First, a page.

‘The Artist’s Room’ by Jo Slade

Jo Slade’s pamphlet The Artist’s Room is as unique in presentation with its hand-stamped Munster motif as James Brooke’s beautiful pamphlet The English Sweats. The two have been published by Pighog and if they are representative of their larger output then this small press is impressive for its dedication to creating aesthetically beautiful and tailor-made pamphlets.

Front cover - slightly dirty from a trip in my handbag.

There is nothing meretricious about this collection, much like the hushed colours of its cover, the poems whisper to you.  They will not sleep with you on the first date but they will get you drunk and talk of their last desperate relationship.

The Artist’s Room is all about relationships: the relationship between the writer, Jo Slade, and her muse the painter Gwen John; between sculptor Auguste Rodin and his muse/lover Gwen John; but also between Gwen John and her craft. Sometimes these conflicts of inspiration/creation meld beautifully as is the case in ‘Abeyance’. In this poem, Gwen’s state of suspense, on the brink of creativity, is observed by an outsider:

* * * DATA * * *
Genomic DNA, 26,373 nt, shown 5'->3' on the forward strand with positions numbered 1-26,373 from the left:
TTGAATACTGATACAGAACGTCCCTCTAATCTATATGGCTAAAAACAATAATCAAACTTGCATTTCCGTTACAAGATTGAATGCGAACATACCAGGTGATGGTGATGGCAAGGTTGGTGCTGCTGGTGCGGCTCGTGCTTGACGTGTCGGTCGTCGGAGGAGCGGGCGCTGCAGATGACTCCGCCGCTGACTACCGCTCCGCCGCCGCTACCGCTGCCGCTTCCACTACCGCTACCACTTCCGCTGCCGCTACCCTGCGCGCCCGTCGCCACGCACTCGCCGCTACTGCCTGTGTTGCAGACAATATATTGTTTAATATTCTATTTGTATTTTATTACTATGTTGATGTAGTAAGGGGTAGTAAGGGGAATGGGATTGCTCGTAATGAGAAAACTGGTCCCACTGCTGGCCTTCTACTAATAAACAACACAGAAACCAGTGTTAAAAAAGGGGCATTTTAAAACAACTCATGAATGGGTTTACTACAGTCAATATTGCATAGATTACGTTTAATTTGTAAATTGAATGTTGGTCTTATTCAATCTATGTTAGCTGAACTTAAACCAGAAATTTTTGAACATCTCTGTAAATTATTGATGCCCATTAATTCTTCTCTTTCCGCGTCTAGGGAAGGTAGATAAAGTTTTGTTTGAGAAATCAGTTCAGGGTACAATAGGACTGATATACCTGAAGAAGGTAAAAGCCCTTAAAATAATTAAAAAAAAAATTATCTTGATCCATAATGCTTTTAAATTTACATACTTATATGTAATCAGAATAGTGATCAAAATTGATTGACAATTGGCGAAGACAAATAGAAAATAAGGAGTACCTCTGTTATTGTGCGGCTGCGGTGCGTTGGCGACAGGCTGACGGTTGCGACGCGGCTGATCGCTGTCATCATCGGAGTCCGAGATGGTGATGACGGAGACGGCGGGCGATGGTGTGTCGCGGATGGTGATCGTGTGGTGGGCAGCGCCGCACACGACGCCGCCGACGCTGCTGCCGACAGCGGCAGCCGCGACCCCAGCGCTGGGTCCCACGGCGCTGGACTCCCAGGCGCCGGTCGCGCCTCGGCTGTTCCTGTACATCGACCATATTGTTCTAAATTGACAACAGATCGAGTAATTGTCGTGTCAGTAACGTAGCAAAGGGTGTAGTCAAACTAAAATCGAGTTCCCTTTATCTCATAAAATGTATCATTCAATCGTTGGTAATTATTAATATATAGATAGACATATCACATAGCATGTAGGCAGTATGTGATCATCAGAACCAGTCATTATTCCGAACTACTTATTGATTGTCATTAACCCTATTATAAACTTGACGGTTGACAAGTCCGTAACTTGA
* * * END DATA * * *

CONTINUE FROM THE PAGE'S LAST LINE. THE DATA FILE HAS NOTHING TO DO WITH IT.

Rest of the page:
‘Watch her.

Though the day moves through her

And her through it –

Her true state is suspended’

At other times the quiet desperation that seeps through the poems, however luminous they may be, makes you want to shake them from their emo trance. This is the case with the regretful ‘Last Letter’:

‘I should have sent you my heart

I should have cut it out –

made a book of its muscular tissue.’

Jo Slade’s obvious passion for Gwen John, her work and her life, carries the pamphlet through. Not quite a work of art, not quite a biography, it’s a reminder of the unexpected otherness of poetry – its ability to metamorphosis facts without betraying them and its capacity to take the reader by the hand and through the looking glass.

The Artist’s Room is on sale now for £6. There are 300 hand-stamped versions available so hurry if you want a limited edition!